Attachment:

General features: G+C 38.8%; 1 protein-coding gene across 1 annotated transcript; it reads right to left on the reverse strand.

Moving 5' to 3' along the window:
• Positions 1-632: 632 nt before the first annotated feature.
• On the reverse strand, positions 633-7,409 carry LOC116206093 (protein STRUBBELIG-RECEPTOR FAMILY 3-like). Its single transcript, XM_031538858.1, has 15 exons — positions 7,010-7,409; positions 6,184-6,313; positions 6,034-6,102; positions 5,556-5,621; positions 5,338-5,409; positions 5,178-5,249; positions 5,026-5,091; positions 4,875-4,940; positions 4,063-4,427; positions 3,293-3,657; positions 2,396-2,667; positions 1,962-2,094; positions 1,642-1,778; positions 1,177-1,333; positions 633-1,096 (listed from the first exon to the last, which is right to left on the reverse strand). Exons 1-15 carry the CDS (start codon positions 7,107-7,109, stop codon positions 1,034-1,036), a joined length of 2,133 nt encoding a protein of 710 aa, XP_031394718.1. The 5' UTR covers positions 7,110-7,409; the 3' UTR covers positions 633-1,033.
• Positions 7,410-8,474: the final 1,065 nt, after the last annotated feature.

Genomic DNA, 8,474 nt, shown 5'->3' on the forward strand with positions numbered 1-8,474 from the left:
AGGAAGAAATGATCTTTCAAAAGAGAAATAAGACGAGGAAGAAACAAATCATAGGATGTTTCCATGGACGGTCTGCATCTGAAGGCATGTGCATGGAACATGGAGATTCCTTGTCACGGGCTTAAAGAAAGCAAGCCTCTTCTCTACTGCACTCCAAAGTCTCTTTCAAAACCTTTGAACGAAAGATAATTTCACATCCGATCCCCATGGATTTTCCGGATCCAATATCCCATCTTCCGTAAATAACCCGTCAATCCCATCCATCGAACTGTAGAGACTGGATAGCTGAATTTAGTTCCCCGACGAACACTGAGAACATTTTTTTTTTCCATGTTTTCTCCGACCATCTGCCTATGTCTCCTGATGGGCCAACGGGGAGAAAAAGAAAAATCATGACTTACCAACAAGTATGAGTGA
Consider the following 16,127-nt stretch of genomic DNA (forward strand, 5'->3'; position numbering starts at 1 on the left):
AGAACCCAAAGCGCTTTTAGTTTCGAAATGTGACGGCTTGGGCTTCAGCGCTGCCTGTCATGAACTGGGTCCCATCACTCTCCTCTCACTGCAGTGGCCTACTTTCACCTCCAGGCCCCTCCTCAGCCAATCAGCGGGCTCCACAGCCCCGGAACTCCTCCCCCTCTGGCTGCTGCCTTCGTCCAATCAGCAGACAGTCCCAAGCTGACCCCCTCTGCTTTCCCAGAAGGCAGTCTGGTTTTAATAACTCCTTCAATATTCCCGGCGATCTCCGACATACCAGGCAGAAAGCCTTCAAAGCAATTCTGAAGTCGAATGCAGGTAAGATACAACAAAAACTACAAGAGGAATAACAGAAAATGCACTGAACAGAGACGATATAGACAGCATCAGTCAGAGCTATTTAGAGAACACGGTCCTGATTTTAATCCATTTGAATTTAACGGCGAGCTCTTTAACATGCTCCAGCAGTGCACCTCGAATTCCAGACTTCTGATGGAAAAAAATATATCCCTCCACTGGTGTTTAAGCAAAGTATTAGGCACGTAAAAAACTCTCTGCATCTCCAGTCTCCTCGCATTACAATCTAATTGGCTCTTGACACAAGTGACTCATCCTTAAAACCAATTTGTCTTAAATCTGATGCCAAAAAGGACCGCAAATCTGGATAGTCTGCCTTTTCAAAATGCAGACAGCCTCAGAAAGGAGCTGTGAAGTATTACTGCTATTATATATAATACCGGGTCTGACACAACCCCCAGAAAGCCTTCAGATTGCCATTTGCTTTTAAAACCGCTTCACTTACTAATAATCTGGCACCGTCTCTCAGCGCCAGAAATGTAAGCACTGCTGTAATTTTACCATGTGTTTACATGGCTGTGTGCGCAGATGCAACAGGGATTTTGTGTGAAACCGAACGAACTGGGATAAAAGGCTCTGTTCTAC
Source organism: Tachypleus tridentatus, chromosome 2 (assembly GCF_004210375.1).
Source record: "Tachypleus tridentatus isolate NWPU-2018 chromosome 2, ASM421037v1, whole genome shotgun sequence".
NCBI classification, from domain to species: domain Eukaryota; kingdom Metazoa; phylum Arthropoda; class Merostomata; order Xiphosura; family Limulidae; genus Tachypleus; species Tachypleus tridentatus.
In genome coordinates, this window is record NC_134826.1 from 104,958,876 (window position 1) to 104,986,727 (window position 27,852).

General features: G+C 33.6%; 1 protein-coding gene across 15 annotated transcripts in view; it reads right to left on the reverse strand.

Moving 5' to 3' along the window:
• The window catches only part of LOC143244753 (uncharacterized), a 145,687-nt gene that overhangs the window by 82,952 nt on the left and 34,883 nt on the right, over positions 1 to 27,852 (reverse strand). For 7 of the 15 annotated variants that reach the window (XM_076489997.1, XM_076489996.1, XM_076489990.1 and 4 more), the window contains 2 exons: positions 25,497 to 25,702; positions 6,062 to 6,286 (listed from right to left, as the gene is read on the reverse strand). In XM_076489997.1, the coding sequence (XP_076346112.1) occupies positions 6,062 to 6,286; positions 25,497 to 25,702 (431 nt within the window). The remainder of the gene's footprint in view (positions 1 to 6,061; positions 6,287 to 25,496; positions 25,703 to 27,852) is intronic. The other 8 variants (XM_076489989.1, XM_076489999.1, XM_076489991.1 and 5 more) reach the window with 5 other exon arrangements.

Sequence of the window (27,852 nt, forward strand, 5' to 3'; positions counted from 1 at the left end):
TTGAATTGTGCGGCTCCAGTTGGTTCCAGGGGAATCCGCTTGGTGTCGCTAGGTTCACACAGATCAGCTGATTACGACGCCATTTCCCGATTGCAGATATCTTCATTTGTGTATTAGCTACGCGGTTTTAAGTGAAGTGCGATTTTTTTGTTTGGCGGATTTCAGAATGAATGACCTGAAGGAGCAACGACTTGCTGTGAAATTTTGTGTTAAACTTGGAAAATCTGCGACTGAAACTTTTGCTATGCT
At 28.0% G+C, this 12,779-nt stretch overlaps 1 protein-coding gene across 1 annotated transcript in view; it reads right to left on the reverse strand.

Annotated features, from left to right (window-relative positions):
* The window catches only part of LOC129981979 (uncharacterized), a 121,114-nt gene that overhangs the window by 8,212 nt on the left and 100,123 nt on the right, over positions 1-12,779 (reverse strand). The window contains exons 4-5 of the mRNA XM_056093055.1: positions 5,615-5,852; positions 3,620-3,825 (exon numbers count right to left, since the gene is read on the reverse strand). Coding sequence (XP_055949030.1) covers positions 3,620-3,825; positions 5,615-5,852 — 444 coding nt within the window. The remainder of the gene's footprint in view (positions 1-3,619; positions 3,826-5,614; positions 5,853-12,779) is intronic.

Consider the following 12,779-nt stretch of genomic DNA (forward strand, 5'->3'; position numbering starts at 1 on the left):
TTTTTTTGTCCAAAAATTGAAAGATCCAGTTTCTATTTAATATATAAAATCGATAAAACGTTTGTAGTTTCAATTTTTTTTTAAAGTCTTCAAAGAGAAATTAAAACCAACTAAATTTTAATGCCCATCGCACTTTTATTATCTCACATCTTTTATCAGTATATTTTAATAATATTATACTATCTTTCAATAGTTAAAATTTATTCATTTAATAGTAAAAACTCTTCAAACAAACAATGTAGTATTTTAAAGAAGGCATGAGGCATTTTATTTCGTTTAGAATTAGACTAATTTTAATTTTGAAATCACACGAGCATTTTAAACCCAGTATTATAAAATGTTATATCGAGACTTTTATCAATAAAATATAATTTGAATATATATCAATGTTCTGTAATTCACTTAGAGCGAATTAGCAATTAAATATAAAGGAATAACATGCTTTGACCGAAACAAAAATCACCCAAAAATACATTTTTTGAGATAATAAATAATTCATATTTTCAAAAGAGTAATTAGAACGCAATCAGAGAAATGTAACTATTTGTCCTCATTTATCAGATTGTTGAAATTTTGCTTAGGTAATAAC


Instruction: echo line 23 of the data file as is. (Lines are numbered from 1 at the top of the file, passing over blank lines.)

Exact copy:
TTTTTTTGTCCAAAAATTGAAAGATCCAGTTTCTATTTAATATATAAAATCGATAAAACGTTTGTAGTTTCAATTTTTTTTTAAAGTCTTCAAAGAGAAATTAAAACCAACTAAATTTTAATGCCCATCGCACTTTTATTATCTCACATCTTTTATCAGTATATTTTAATAATATTATACTATCTTTCAATAGTTAAAATTTATTCATTTAATAGTAAAAACTCTTCAAACAAACAATGTAGTATTTTAAAGAAGGCATGAGGCATTTTATTTCGTTTAGAATTAGACTAATTTTAATTTTGAAATCACACGAGCATTTTAAACCCAGTATTATAAAATGTTATATCGAGACTTTTATCAATAAAATATAATTTGAATATATATCAATGTTCTGTAATTCACTTAGAGCGAATTAGCAATTAAATATAAAGGAATAACATGCTTTGACCGAAACAAAAATCACCCAAAAATACATTTTTTGAGATAATAAATAATTCATATTTTCAAAAGAGTAATTAGAACGCAATCAGAGAAATGTAACTATTTGTCCTCATTTATCAGATTGTTGAAATTTTGCTTAGGTAATAAC